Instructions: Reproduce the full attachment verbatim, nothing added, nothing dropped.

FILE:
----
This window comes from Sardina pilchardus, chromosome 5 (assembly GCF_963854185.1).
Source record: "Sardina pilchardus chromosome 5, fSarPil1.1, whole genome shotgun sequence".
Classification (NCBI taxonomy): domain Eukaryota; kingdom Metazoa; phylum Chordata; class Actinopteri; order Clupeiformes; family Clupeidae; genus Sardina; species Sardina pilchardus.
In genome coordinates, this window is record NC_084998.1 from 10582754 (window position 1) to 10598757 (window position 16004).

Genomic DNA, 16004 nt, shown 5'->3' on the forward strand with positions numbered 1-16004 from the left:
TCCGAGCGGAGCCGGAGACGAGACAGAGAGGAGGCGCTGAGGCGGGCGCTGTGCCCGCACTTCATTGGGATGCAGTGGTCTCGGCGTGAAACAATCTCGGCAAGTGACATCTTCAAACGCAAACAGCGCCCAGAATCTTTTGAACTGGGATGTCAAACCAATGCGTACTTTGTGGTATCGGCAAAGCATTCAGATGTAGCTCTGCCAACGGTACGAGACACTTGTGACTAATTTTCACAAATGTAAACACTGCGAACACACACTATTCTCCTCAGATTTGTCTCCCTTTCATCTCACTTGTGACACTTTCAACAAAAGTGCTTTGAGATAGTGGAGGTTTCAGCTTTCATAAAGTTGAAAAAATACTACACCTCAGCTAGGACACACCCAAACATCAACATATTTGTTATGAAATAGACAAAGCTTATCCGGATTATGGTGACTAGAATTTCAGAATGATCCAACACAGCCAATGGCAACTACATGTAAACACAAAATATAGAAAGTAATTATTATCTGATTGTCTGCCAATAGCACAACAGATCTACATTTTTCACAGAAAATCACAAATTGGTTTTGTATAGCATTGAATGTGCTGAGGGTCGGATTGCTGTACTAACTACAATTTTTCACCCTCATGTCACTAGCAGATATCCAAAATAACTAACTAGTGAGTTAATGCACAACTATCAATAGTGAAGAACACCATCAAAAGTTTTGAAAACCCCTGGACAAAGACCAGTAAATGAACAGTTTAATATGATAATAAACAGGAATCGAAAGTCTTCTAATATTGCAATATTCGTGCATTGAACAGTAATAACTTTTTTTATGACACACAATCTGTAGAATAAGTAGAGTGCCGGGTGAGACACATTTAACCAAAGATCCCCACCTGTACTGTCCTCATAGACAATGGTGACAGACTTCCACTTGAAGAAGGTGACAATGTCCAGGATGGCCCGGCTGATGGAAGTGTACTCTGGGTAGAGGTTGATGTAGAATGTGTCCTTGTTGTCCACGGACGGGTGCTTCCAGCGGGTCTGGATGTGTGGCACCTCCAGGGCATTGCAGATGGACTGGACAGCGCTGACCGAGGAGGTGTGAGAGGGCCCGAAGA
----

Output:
This window comes from Sardina pilchardus, chromosome 5 (assembly GCF_963854185.1).
Source record: "Sardina pilchardus chromosome 5, fSarPil1.1, whole genome shotgun sequence".
Classification (NCBI taxonomy): domain Eukaryota; kingdom Metazoa; phylum Chordata; class Actinopteri; order Clupeiformes; family Clupeidae; genus Sardina; species Sardina pilchardus.
In genome coordinates, this window is record NC_084998.1 from 10582754 (window position 1) to 10598757 (window position 16004).

Genomic DNA, 16004 nt, shown 5'->3' on the forward strand with positions numbered 1-16004 from the left:
TCCGAGCGGAGCCGGAGACGAGACAGAGAGGAGGCGCTGAGGCGGGCGCTGTGCCCGCACTTCATTGGGATGCAGTGGTCTCGGCGTGAAACAATCTCGGCAAGTGACATCTTCAAACGCAAACAGCGCCCAGAATCTTTTGAACTGGGATGTCAAACCAATGCGTACTTTGTGGTATCGGCAAAGCATTCAGATGTAGCTCTGCCAACGGTACGAGACACTTGTGACTAATTTTCACAAATGTAAACACTGCGAACACACACTATTCTCCTCAGATTTGTCTCCCTTTCATCTCACTTGTGACACTTTCAACAAAAGTGCTTTGAGATAGTGGAGGTTTCAGCTTTCATAAAGTTGAAAAAATACTACACCTCAGCTAGGACACACCCAAACATCAACATATTTGTTATGAAATAGACAAAGCTTATCCGGATTATGGTGACTAGAATTTCAGAATGATCCAACACAGCCAATGGCAACTACATGTAAACACAAAATATAGAAAGTAATTATTATCTGATTGTCTGCCAATAGCACAACAGATCTACATTTTTCACAGAAAATCACAAATTGGTTTTGTATAGCATTGAATGTGCTGAGGGTCGGATTGCTGTACTAACTACAATTTTTCACCCTCATGTCACTAGCAGATATCCAAAATAACTAACTAGTGAGTTAATGCACAACTATCAATAGTGAAGAACACCATCAAAAGTTTTGAAAACCCCTGGACAAAGACCAGTAAATGAACAGTTTAATATGATAATAAACAGGAATCGAAAGTCTTCTAATATTGCAATATTCGTGCATTGAACAGTAATAACTTTTTTTATGACACACAATCTGTAGAATAAGTAGAGTGCCGGGTGAGACACATTTAACCAAAGATCCCCACCTGTACTGTCCTCATAGACAATGGTGACAGACTTCCACTTGAAGAAGGTGACAATGTCCAGGATGGCCCGGCTGATGGAAGTGTACTCTGGGTAGAGGTTGATGTAGAATGTGTCCTTGTTGTCCACGGACGGGTGCTTCCAGCGGGTCTGGATGTGTGGCACCTCCAGGGCATTGCAGATGGACTGGACAGCGCTGACCGAGGAGGTGTGAGAGGGCCCGAAGA